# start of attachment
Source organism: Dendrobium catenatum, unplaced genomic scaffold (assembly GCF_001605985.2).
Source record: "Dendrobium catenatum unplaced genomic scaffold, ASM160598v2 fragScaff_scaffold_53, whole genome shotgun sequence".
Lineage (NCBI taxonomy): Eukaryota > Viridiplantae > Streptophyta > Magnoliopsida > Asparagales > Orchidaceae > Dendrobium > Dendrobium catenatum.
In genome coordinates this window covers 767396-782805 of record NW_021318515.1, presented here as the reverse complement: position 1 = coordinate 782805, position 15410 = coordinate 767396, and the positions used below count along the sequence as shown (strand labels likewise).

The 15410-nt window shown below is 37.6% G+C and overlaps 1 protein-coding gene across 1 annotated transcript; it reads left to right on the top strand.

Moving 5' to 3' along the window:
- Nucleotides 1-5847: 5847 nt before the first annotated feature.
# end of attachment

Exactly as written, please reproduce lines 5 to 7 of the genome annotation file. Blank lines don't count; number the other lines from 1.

The 15410-nt window shown below is 37.6% G+C and overlaps 1 protein-coding gene across 1 annotated transcript; it reads left to right on the top strand.

Moving 5' to 3' along the window:
- Nucleotides 1-5847: 5847 nt before the first annotated feature.